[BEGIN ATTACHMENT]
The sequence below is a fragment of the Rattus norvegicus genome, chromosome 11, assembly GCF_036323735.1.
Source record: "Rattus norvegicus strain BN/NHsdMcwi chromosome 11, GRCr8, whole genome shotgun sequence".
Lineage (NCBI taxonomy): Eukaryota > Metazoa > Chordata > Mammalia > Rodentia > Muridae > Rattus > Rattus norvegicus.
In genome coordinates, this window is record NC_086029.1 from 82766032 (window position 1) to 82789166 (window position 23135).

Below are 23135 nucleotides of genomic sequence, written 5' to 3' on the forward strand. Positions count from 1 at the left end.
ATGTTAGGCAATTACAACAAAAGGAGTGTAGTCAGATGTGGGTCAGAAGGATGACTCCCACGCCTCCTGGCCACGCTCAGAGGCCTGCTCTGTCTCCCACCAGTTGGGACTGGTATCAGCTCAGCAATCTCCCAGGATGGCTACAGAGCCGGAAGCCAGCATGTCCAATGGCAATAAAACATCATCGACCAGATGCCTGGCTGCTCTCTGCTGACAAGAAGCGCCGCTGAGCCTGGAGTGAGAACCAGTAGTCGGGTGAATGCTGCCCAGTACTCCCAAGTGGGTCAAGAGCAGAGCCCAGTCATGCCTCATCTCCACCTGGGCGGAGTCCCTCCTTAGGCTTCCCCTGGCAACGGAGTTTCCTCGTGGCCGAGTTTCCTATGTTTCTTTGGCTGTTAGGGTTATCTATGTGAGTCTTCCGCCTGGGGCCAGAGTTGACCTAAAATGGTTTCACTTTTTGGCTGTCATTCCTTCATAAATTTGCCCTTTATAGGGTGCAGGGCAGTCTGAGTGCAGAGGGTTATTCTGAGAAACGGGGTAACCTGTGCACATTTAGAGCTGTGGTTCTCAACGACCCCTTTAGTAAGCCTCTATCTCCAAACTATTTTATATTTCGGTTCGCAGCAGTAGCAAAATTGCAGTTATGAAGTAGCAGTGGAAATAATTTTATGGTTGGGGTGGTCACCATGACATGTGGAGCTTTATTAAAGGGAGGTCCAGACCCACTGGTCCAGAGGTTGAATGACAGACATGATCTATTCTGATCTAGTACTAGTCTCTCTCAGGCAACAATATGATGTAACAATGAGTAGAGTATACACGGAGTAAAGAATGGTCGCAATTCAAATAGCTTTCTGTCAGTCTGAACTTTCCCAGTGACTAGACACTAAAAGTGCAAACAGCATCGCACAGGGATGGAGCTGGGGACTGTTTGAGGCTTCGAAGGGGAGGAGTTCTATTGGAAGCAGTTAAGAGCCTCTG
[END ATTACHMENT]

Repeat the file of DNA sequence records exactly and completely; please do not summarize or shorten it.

The sequence below is a fragment of the Rattus norvegicus genome, chromosome 11, assembly GCF_036323735.1.
Source record: "Rattus norvegicus strain BN/NHsdMcwi chromosome 11, GRCr8, whole genome shotgun sequence".
Lineage (NCBI taxonomy): Eukaryota > Metazoa > Chordata > Mammalia > Rodentia > Muridae > Rattus > Rattus norvegicus.
In genome coordinates, this window is record NC_086029.1 from 82766032 (window position 1) to 82789166 (window position 23135).

Below are 23135 nucleotides of genomic sequence, written 5' to 3' on the forward strand. Positions count from 1 at the left end.
ATGTTAGGCAATTACAACAAAAGGAGTGTAGTCAGATGTGGGTCAGAAGGATGACTCCCACGCCTCCTGGCCACGCTCAGAGGCCTGCTCTGTCTCCCACCAGTTGGGACTGGTATCAGCTCAGCAATCTCCCAGGATGGCTACAGAGCCGGAAGCCAGCATGTCCAATGGCAATAAAACATCATCGACCAGATGCCTGGCTGCTCTCTGCTGACAAGAAGCGCCGCTGAGCCTGGAGTGAGAACCAGTAGTCGGGTGAATGCTGCCCAGTACTCCCAAGTGGGTCAAGAGCAGAGCCCAGTCATGCCTCATCTCCACCTGGGCGGAGTCCCTCCTTAGGCTTCCCCTGGCAACGGAGTTTCCTCGTGGCCGAGTTTCCTATGTTTCTTTGGCTGTTAGGGTTATCTATGTGAGTCTTCCGCCTGGGGCCAGAGTTGACCTAAAATGGTTTCACTTTTTGGCTGTCATTCCTTCATAAATTTGCCCTTTATAGGGTGCAGGGCAGTCTGAGTGCAGAGGGTTATTCTGAGAAACGGGGTAACCTGTGCACATTTAGAGCTGTGGTTCTCAACGACCCCTTTAGTAAGCCTCTATCTCCAAACTATTTTATATTTCGGTTCGCAGCAGTAGCAAAATTGCAGTTATGAAGTAGCAGTGGAAATAATTTTATGGTTGGGGTGGTCACCATGACATGTGGAGCTTTATTAAAGGGAGGTCCAGACCCACTGGTCCAGAGGTTGAATGACAGACATGATCTATTCTGATCTAGTACTAGTCTCTCTCAGGCAACAATATGATGTAACAATGAGTAGAGTATACACGGAGTAAAGAATGGTCGCAATTCAAATAGCTTTCTGTCAGTCTGAACTTTCCCAGTGACTAGACACTAAAAGTGCAAACAGCATCGCACAGGGATGGAGCTGGGGACTGTTTGAGGCTTCGAAGGGGAGGAGTTCTATTGGAAGCAGTTAAGAGCCTCTG